Effect of Seawater on the Technological Properties of Chicken Emulsion Sausage in a Model System

Sol Hee Lee1,, Juhui Choe1,, Jong-Chan Kim2,*, Hack Youn Kim1,*
Author Information & Copyright
1Department of Animal Resources Sciences and Resource Science Institute, Kongju National University, Yesan 32439, Korea
2Food Standard Research Center, Korea Food Research Institute, Wanju, 55365, Korea

† These authors contributed equally to this work.

*Corresponding Author : Jong-Chan Kim. Food Standard Research Center, Korea Food Research Institute, Wanju, 55365, Korea. Tel: +82-41-330-1165. Fax: + 82-63-219-9454. E-mail:
*Corresponding Author : Hack Youn Kim. Department of Animal Resource Science and Resource Science Institute, Kongju National University, Chungnam 32439, Korea. Tel: +82-41-330-1041. Fax: +82-41-330-1249. E-mail:

© Copyright 2020 Korean Society for Food Science of Animal Resources. This is an Open-Access article distributed under the terms of the Creative Commons Attribution Non-Commercial License ( which permits unrestricted non-commercial use, distribution, and reproduction in any medium, provided the original work is properly cited.

Received: Dec 26, 2019 ; Revised: Feb 17, 2020 ; Accepted: Feb 20, 2020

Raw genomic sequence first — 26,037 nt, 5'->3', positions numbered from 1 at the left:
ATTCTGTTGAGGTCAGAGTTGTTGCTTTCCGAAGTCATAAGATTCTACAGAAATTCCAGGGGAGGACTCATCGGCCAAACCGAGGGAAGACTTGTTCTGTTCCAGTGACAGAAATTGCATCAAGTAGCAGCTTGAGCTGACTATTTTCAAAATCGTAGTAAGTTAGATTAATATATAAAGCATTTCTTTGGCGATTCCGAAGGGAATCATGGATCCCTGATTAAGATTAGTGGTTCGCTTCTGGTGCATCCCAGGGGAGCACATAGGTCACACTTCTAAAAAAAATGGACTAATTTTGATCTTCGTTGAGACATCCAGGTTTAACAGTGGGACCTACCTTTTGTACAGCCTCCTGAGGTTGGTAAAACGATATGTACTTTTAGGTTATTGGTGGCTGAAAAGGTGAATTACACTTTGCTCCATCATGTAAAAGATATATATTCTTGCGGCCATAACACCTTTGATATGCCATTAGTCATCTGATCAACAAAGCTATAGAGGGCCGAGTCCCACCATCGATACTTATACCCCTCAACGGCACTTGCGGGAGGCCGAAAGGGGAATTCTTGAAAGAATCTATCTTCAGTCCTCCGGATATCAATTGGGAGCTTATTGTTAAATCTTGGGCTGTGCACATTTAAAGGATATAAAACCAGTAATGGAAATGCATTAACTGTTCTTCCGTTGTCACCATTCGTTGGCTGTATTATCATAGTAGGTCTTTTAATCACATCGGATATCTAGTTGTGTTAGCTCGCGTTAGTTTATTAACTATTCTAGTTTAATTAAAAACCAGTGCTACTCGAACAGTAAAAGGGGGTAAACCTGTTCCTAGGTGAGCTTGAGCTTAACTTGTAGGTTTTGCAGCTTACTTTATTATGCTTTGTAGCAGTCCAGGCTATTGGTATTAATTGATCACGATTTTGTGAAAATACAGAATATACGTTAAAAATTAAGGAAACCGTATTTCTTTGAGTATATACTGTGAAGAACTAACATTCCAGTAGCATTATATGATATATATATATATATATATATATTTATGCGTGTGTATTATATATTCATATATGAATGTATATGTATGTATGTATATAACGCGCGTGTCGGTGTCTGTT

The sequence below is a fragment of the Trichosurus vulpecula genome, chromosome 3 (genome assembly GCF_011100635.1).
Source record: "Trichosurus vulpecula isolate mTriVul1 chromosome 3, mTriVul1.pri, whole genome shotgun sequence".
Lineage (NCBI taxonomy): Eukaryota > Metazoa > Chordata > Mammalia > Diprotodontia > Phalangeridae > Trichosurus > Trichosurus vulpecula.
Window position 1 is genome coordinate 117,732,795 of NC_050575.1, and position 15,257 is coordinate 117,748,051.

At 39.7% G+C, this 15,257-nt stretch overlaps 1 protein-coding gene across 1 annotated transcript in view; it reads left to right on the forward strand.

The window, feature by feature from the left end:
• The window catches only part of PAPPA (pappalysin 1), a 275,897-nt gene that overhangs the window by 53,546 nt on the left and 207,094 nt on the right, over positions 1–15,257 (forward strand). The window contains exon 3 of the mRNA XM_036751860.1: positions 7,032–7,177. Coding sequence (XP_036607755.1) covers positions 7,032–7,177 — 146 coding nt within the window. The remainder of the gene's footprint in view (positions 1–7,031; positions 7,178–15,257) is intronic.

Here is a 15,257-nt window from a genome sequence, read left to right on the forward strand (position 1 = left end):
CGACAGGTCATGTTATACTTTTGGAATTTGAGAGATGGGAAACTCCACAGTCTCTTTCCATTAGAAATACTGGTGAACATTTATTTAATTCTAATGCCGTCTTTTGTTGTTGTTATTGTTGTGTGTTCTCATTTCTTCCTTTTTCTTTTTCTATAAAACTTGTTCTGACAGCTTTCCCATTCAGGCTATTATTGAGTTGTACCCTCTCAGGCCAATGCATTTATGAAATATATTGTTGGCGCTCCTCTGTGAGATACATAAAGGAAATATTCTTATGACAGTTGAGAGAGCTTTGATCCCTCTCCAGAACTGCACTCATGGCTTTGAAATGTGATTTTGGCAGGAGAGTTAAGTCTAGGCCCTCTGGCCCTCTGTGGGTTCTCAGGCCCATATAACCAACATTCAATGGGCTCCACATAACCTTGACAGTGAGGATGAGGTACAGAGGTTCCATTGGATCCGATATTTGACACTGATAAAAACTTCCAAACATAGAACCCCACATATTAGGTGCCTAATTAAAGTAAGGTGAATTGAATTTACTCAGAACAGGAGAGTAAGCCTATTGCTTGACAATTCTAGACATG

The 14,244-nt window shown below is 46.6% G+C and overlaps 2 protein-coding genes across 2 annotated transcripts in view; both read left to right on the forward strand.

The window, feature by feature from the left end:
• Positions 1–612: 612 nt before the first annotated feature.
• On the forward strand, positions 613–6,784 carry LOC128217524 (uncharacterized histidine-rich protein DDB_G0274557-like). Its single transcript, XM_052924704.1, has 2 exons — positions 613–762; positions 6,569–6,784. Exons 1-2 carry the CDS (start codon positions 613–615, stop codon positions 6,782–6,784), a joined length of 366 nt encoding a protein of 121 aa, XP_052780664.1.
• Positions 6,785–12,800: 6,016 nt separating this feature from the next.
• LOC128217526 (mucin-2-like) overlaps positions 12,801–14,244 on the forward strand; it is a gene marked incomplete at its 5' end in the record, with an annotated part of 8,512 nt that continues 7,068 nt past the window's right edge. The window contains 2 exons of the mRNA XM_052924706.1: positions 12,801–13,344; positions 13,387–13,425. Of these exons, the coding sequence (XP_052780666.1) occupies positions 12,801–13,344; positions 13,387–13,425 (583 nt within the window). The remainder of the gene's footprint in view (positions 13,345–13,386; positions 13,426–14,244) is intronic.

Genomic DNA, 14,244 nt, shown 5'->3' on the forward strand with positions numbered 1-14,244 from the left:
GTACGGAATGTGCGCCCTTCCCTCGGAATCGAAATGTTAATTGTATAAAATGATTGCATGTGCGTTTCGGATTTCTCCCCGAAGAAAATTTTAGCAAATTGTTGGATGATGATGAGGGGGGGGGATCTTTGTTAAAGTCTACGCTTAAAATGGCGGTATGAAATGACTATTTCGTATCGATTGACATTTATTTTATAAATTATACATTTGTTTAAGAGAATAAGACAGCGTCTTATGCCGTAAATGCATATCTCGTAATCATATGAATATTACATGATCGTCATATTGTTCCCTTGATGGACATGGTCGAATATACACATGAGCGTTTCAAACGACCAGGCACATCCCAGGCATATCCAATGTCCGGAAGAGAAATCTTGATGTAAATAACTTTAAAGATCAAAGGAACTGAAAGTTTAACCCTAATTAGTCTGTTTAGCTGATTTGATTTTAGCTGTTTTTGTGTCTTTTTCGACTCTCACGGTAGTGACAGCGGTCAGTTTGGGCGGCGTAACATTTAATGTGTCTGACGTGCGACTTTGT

Published Online: Mar 12, 2020


The aim of this study was to compare the effect of seawater to that of conventional salt (NaCl) on the technological properties of chicken emulsion sausages in a model system. Chicken sausages were prepared with seawater at three levels (10%, 15%, and 20%) in iced water (10%, 5%, and 0%, respectively) or with iced water (20%) and salt (1.2%). There was no difference in pH values and fat loss from emulsion stability between the two treatments. In general, with an increase in the amount of seawater, the water holding capacity (cooking yield and water loss), protein solubility (total and myofibrillar protein), and viscosity were increased. The addition of 20% seawater induced greater (p<0.05) water holding capacity, protein solubility, and viscosity compared to the control sample treated with salt, which was accompanied by an increase in the level of myosin heavy chain (MHC) protein of samples with 10% and 20% seawater. Furthermore, addition of at least 15% seawater increased all of the main textural properties except for cohesiveness along with the moisture of sausage, whereas the fat and protein contents were decreased. Based on these results, the addition of ≥15% seawater to chicken breast sausage can induce equivalent or enhanced technological properties to those induced with salt, including water holding capacity, protein solubility, viscosity, and textural properties.

Keywords: seawater; chicken sausage; protein solubility; technological property

Journal Title Change

We announce that the title of our journal and related information were changed as below from January, 2019.


Before (~2018.12)

After (2019.01~)

Journal Title

Korean Journal for Food Science of Animal Resources

Food Science of Animal Resources

Journal Abbreviation

Korean J. Food Sci. An.

Food Sci. Anim. Resour.







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